By Emily Topper | firstname.lastname@example.org
I was in first grade when I got my first bad mark on a report card. It wasn’t even a grade—just that I needed to improve on following the lines when I used scissors.
I distinctly remember the shame and guilt that I felt when I got that mark, even though my mother told me that no one is ever perfect in anything the first few times.
This was my first experience with anxiety.
I have Generalized Anxiety Disorder (GAD), bordering on Obsessive Compulsive Disorder, which affects 6.8 million adults in the United States according to the Anxiety and Depression Association of America. I’ve always had anxiety, but I believe that it has gotten worse throughout my high school and college years.
One of the most common misconceptions about anxiety is that people with the disorder are just stressed or tired. Often, my friends and peers tease me, joking that I always worry about everything even when I know it will turn out okay in the end. They don’t do it because they have ill will towards me, but because anxiety disorders are not always taken as seriously as they should be. They are commonly overlooked and considered to be “just a phase.”
I can’t help but wonder which is worse: Letting people think that I’m stressed and overreacting, or informing them that I suffer from anxiety. I’ve found that a lot of people don’t like learning the truth—it stresses them out.
Despite its negative connotations, anxiety is one of the most common mental illnesses in the United States. In total, 40 million adults are affected, with one-third of those suffering from anxiety receiving treatment. I don’t take medication for my anxiety.
I don’t believe in a cure-all for anxiety, a little blue pill that works for every person who has it. Anxiety can stem from a number of things: genetics, brain chemistry and life events.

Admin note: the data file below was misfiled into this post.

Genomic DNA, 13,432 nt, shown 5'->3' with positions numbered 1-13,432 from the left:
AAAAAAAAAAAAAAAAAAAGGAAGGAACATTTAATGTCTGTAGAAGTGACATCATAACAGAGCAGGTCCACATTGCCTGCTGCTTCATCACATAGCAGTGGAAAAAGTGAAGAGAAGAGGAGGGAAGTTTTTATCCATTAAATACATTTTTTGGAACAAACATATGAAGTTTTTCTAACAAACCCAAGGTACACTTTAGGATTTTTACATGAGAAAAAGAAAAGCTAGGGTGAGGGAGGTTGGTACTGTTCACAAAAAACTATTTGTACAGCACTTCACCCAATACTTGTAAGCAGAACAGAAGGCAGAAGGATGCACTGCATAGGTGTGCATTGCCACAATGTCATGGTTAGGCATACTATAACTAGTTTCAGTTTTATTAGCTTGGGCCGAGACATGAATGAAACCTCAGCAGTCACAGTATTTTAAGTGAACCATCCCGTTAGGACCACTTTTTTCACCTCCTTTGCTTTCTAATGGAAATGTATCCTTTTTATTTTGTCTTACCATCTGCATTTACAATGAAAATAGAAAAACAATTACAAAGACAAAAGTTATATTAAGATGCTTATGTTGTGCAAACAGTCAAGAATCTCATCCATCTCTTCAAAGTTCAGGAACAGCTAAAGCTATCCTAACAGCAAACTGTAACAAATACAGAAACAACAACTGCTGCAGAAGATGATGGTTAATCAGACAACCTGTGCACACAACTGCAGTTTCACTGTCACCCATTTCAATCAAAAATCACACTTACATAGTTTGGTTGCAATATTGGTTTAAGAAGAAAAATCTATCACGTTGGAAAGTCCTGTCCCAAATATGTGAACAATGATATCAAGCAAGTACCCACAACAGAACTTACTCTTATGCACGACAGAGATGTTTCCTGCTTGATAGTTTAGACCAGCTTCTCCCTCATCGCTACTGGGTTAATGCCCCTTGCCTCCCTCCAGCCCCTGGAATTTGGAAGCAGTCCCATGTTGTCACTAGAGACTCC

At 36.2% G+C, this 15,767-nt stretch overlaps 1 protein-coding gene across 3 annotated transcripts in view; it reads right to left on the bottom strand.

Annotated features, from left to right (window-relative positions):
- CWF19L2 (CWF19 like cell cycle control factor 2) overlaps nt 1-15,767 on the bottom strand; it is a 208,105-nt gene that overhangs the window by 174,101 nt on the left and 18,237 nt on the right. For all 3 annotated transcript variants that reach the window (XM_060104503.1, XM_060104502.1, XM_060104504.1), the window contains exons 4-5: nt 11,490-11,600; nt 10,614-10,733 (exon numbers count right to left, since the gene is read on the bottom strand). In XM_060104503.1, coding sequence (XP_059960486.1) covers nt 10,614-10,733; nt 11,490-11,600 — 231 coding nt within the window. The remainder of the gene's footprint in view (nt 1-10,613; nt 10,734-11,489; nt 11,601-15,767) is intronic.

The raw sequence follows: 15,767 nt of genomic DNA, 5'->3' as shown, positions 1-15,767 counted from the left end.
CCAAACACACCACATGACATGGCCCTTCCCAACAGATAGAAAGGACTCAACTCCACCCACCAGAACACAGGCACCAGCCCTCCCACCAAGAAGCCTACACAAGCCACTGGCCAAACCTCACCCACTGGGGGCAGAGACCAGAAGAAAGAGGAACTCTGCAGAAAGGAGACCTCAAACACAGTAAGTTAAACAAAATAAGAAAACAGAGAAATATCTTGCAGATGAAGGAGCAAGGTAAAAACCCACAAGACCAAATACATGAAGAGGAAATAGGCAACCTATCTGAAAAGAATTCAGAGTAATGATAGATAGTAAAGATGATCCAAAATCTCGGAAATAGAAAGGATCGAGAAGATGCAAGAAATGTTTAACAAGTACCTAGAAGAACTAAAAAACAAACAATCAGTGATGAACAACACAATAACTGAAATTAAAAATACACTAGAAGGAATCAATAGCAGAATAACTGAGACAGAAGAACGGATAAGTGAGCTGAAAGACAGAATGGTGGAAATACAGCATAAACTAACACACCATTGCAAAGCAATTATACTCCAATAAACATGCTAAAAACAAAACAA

During my sophomore year of college, my anxiety led to depression. In response, my doctor upped the dosage of my anti-anxiety medication to combat it.
Over the years, I have been on a variety of different medications for anxiety, but have found that none of them truly helped me. For a time, these medications aided me in feeling happy or less anxious, but eventually I stopped feeling like myself. When my anxiety or depression would return, my dosage would increase again. If I missed a day of taking the medication, I would feel drained and have severe withdrawal symptoms.
It was a cycle and, for me, it had to stop.
Let me be clear: this is not the case for everybody. There are millions of people who take medication to treat their anxiety. There are plenty of people who see results and lead a productive, happy life. But I had been on so many different medications for so long that I felt as though I had lost myself. I had lost track of who I was without the pills, and I needed to get that back. I needed to find myself again.
With the support of my parents and doctor, I slowly eased off of the medicine before stopping it completely right before my junior year of college began. It was a rough summer—I doubted myself, I gained weight, I had withdrawals and terrible mood swings—but I got through it. I was me again.
Now a senior in college, my anxiety has increased with the uncertainty of my future and the transitional stage that I’m currently at in life. Because of this, many people—friends, peers, people who I talk to only on occasion—ask me why I’m not on medication and if I want to start taking it again.
It is as though everyone sees me with a broken brain that needs to be fixed, and that little blue pills are the sole way for me to solve this problem.
But I’m a human being, not a machine that requires pills in order to operate properly. The important thing is not that I completely rid myself of anxiety. What’s most important is that I’m able to cope with it on my own, without letting it control my life. As long as I feel happy and in control of my emotions, as long as I’m leading a rewarding life, I see no reason to take medicine for my disorder. Although it works for many others, I’ve found that these pills create more harm than good.
Despite what people may tell you, your brain is not “broken” if you suffer from anxiety. Unless these people are doctors, the decision is not theirs to make.
The real cure for anxiety does not exist solely in pushing medication on people, but in creating a society that is more understanding and compassionate towards disorders and mental illnesses. It’s time to begin building a nation that doesn’t see those with disorders as “taboo”, but sees them for what they are—human.